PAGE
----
Ibadan, 19 January 2024. – Caltech’s Space Solar Power Demonstrator (SSPD-1) has reached its end, having successfully demonstrated the ability to beam power wirelessly in space. The mission measured the efficiency, durability, and function of various types of solar cells in space; and gave a real-world trial of the design of a lightweight deployable structure to deliver and hold the aforementioned solar cells and power transmitters.
The project comprised three main experiments, each testing a different technology; DOLCE (Deployable on-orbit ultraLight Composite Experiment); ALBA, and MAPLE (Microwave Array for Power-transfer Low-orbit Experiment). DOLCE demonstrated the novel architecture, packaging scheme, and deployment mechanisms of the scalable modular spacecraft that would eventually make up a kilometer-scale constellation to serve as a power station.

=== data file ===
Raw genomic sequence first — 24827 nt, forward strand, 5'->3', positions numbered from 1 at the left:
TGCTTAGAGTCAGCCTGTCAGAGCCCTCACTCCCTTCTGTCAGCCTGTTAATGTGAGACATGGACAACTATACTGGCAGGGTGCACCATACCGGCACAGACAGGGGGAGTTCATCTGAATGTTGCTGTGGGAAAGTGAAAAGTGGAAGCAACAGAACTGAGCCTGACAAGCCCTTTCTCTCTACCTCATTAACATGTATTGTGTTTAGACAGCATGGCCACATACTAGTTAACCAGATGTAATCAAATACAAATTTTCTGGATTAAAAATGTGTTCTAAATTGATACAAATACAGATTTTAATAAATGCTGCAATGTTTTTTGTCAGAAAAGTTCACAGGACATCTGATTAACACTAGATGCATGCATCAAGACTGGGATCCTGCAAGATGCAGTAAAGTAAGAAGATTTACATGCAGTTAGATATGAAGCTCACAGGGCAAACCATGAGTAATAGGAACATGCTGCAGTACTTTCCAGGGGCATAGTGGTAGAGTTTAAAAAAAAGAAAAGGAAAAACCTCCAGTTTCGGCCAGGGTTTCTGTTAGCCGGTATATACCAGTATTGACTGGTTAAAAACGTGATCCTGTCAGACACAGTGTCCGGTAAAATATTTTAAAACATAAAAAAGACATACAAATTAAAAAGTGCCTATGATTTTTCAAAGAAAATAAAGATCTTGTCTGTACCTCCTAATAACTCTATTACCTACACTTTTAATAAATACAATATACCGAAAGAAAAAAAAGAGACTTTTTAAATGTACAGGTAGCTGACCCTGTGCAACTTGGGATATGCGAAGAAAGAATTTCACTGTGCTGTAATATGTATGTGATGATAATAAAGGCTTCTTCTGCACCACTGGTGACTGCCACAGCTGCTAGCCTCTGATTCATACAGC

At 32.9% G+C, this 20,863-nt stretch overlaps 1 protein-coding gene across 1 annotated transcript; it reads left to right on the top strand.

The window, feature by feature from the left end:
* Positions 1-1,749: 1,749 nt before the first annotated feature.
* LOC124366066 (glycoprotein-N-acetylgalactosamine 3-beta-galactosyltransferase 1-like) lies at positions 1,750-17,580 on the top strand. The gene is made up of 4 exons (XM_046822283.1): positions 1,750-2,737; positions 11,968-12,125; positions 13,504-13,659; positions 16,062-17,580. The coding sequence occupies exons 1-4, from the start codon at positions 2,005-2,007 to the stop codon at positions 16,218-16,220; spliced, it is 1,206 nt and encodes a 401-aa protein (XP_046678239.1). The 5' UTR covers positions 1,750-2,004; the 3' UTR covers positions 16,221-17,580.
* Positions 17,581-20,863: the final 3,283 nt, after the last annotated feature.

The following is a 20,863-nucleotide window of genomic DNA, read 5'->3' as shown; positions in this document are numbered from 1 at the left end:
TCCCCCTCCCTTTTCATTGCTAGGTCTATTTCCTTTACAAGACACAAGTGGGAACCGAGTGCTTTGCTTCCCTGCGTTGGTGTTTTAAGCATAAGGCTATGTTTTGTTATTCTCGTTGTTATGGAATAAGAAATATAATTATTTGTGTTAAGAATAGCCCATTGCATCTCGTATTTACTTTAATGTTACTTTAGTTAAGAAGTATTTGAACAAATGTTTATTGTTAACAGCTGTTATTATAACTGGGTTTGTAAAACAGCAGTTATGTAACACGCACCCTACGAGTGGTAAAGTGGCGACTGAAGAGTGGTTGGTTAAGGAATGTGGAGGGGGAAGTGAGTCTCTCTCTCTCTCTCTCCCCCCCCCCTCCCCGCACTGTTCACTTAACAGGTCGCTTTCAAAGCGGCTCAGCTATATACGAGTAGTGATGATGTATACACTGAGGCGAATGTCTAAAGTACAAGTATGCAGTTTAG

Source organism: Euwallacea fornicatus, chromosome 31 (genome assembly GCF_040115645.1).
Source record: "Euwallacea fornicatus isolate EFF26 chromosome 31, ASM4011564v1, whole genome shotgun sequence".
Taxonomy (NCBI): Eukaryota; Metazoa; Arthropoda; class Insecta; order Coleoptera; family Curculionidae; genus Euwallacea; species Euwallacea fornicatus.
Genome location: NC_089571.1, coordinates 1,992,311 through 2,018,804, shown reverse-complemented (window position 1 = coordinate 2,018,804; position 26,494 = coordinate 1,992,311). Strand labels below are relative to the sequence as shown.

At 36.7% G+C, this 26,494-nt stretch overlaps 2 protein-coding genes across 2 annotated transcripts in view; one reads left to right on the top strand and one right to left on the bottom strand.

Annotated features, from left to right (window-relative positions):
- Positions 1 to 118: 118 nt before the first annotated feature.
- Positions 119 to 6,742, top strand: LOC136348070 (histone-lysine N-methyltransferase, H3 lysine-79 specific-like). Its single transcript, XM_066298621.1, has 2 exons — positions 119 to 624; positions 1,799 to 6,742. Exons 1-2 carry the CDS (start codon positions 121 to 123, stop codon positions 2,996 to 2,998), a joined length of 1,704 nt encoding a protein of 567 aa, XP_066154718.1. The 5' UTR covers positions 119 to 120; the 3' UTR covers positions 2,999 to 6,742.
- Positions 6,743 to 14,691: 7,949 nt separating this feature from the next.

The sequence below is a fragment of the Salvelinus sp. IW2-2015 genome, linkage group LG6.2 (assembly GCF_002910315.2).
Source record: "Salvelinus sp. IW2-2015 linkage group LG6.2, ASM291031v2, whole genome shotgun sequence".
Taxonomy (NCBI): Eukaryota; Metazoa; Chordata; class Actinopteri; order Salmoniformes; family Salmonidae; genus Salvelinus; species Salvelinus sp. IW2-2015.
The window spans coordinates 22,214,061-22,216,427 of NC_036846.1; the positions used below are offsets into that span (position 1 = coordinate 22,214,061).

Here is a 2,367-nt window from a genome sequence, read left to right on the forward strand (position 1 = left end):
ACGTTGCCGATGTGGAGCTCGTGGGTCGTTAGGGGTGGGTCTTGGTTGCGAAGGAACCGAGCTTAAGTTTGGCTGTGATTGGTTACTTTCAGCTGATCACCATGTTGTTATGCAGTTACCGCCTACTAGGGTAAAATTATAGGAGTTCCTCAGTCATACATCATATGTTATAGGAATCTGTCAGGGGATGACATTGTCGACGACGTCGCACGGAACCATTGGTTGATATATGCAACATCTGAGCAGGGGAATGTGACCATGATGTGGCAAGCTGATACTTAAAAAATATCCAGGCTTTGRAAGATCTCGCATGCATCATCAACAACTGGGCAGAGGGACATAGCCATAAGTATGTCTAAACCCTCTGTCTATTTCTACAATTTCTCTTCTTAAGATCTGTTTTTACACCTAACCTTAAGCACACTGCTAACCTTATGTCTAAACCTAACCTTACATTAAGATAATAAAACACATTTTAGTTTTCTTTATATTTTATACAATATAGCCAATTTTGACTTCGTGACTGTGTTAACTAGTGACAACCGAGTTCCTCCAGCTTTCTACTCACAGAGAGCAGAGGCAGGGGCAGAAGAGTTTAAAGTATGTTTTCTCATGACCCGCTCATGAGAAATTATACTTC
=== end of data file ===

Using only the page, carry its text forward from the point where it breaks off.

Likewise, ALBA measured the photovoltaic performance of three entirely new classes of ultralight research-grade solar cells, none of which had undergone in-orbit testing before, over the course of more than 240 days. Over ALBA’s lifespan, the team collected enough data to observe changes in the operation of individual cells in response to space weather events like solar flares and geomagnetic activity.
Similarly, MAPLE demonstrated its ability to transmit power wirelessly in space and to direct a beam to Earth. MAPLE experiments lasted for eight months after the initial demonstrations, with the team pushing MAPLE to its limits to expose and understand its potential weaknesses to apply lessons they learned to future design.
SSPD-1 represents a major milestone in a project that has been underway for more than a decade. It launched on January 3, 2023, aboard a Momentus Vigoride spacecraft as part of the Caltech Space Solar Power Project (SSPP), with Professors Harry Atwater, Ali Hajimiri, and Sergio Pellegrino leading the project.